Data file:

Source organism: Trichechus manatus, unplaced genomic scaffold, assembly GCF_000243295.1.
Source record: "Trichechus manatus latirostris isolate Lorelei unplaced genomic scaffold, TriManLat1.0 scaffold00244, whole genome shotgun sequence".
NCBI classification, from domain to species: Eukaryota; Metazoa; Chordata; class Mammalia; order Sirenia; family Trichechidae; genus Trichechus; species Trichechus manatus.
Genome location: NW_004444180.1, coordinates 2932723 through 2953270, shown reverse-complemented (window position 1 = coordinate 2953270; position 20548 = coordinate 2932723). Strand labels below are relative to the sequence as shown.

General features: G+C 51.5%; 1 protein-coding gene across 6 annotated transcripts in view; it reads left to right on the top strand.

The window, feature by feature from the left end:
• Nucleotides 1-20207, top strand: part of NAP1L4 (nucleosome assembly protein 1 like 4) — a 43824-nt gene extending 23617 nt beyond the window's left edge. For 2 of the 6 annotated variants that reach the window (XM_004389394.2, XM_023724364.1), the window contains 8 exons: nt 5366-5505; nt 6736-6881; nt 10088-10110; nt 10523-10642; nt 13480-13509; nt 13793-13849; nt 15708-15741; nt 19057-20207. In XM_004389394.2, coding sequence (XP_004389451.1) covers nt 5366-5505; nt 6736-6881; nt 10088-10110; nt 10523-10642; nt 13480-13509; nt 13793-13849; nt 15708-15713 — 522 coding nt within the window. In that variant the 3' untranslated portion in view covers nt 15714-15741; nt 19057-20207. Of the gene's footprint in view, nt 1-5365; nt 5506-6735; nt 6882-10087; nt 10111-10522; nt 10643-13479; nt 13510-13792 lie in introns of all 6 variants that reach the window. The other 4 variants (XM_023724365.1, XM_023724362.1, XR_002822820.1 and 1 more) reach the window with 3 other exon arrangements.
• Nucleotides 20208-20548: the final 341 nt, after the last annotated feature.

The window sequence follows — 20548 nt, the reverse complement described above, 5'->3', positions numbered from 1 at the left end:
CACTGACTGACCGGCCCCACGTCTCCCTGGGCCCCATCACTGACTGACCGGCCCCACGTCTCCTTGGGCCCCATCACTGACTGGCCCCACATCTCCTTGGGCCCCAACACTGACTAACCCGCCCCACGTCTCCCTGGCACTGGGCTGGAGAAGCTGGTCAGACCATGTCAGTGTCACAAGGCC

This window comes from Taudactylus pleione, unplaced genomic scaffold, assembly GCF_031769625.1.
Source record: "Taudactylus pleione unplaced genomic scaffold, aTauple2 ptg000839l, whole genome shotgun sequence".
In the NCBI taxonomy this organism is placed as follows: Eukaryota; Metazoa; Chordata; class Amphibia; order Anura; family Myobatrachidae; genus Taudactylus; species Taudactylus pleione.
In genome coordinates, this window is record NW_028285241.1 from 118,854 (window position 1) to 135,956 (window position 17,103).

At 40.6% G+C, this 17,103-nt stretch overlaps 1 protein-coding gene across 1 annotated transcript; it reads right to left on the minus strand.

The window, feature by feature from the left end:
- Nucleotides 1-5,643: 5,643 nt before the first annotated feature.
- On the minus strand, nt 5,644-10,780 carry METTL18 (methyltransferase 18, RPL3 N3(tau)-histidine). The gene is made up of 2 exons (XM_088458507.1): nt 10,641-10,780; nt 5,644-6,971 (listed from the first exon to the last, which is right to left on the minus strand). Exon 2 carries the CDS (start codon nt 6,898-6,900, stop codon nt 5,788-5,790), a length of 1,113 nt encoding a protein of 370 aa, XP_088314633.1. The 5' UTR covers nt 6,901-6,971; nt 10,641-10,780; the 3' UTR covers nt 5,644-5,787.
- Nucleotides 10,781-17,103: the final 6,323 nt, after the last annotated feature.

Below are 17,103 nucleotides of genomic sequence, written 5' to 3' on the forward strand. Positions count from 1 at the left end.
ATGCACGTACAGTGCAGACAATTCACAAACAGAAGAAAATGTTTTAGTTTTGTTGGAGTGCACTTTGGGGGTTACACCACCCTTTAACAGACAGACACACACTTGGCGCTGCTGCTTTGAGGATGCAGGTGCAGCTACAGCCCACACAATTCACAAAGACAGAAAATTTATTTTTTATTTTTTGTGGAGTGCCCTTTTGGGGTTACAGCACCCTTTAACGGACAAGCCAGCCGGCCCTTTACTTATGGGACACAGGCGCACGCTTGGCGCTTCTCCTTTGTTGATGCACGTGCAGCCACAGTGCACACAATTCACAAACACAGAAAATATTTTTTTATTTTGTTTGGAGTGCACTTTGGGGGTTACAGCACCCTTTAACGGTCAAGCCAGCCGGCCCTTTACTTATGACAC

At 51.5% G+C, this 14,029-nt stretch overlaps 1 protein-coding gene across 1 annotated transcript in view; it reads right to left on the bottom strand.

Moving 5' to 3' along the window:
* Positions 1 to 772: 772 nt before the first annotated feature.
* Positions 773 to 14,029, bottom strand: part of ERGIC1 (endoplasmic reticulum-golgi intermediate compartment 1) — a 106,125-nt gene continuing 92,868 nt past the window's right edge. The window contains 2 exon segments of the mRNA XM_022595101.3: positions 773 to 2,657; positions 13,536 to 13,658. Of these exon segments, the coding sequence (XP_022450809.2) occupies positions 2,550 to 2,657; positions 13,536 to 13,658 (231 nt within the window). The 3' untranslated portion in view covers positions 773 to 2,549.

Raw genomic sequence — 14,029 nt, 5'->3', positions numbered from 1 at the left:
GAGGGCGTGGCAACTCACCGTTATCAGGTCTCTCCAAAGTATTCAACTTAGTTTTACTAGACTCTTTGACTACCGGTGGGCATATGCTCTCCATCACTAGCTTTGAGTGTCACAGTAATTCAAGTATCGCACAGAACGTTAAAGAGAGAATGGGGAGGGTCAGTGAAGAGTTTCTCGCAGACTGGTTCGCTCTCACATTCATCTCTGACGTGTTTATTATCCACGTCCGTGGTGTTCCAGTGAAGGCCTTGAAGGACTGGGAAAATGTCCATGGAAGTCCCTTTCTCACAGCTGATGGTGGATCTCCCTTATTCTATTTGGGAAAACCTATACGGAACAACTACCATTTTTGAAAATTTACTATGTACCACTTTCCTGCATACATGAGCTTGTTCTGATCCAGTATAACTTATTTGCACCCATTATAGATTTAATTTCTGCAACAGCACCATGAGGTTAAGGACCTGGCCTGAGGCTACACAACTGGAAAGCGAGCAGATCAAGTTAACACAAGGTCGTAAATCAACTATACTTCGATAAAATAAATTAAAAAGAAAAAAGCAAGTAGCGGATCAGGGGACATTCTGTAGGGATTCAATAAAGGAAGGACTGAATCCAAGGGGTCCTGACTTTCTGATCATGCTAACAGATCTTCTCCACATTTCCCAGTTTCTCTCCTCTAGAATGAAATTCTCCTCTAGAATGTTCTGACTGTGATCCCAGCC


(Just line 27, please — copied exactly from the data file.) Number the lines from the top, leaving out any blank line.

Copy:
GAGGGCGTGGCAACTCACCGTTATCAGGTCTCTCCAAAGTATTCAACTTAGTTTTACTAGACTCTTTGACTACCGGTGGGCATATGCTCTCCATCACTAGCTTTGAGTGTCACAGTAATTCAAGTATCGCACAGAACGTTAAAGAGAGAATGGGGAGGGTCAGTGAAGAGTTTCTCGCAGACTGGTTCGCTCTCACATTCATCTCTGACGTGTTTATTATCCACGTCCGTGGTGTTCCAGTGAAGGCCTTGAAGGACTGGGAAAATGTCCATGGAAGTCCCTTTCTCACAGCTGATGGTGGATCTCCCTTATTCTATTTGGGAAAACCTATACGGAACAACTACCATTTTTGAAAATTTACTATGTACCACTTTCCTGCATACATGAGCTTGTTCTGATCCAGTATAACTTATTTGCACCCATTATAGATTTAATTTCTGCAACAGCACCATGAGGTTAAGGACCTGGCCTGAGGCTACACAACTGGAAAGCGAGCAGATCAAGTTAACACAAGGTCGTAAATCAACTATACTTCGATAAAATAAATTAAAAAGAAAAAAGCAAGTAGCGGATCAGGGGACATTCTGTAGGGATTCAATAAAGGAAGGACTGAATCCAAGGGGTCCTGACTTTCTGATCATGCTAACAGATCTTCTCCACATTTCCCAGTTTCTCTCCTCTAGAATGAAATTCTCCTCTAGAATGTTCTGACTGTGATCCCAGCC